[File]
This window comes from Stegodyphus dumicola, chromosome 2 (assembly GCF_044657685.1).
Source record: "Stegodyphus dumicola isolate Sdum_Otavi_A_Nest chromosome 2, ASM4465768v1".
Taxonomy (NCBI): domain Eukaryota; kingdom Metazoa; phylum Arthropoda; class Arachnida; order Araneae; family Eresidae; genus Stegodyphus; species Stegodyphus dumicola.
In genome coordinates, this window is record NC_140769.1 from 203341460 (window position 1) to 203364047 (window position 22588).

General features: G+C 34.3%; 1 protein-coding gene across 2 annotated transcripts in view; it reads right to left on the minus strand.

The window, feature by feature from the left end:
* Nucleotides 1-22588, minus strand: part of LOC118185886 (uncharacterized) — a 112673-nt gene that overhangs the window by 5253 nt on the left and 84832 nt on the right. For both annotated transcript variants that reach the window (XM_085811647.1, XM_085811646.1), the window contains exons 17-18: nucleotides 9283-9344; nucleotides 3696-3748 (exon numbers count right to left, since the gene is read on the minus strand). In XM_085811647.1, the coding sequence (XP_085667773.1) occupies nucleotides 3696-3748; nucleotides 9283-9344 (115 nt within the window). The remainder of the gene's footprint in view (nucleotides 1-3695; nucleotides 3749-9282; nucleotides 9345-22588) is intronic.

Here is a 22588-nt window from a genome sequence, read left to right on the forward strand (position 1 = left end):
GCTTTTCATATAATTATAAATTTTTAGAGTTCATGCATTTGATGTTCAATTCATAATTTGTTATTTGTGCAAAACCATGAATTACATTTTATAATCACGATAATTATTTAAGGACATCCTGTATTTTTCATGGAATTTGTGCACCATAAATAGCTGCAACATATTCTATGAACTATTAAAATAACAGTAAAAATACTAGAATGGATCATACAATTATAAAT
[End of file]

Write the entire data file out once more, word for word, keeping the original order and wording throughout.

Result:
This window comes from Stegodyphus dumicola, chromosome 2 (assembly GCF_044657685.1).
Source record: "Stegodyphus dumicola isolate Sdum_Otavi_A_Nest chromosome 2, ASM4465768v1".
Taxonomy (NCBI): domain Eukaryota; kingdom Metazoa; phylum Arthropoda; class Arachnida; order Araneae; family Eresidae; genus Stegodyphus; species Stegodyphus dumicola.
In genome coordinates, this window is record NC_140769.1 from 203341460 (window position 1) to 203364047 (window position 22588).

General features: G+C 34.3%; 1 protein-coding gene across 2 annotated transcripts in view; it reads right to left on the minus strand.

The window, feature by feature from the left end:
* Nucleotides 1-22588, minus strand: part of LOC118185886 (uncharacterized) — a 112673-nt gene that overhangs the window by 5253 nt on the left and 84832 nt on the right. For both annotated transcript variants that reach the window (XM_085811647.1, XM_085811646.1), the window contains exons 17-18: nucleotides 9283-9344; nucleotides 3696-3748 (exon numbers count right to left, since the gene is read on the minus strand). In XM_085811647.1, the coding sequence (XP_085667773.1) occupies nucleotides 3696-3748; nucleotides 9283-9344 (115 nt within the window). The remainder of the gene's footprint in view (nucleotides 1-3695; nucleotides 3749-9282; nucleotides 9345-22588) is intronic.

Here is a 22588-nt window from a genome sequence, read left to right on the forward strand (position 1 = left end):
GCTTTTCATATAATTATAAATTTTTAGAGTTCATGCATTTGATGTTCAATTCATAATTTGTTATTTGTGCAAAACCATGAATTACATTTTATAATCACGATAATTATTTAAGGACATCCTGTATTTTTCATGGAATTTGTGCACCATAAATAGCTGCAACATATTCTATGAACTATTAAAATAACAGTAAAAATACTAGAATGGATCATACAATTATAAAT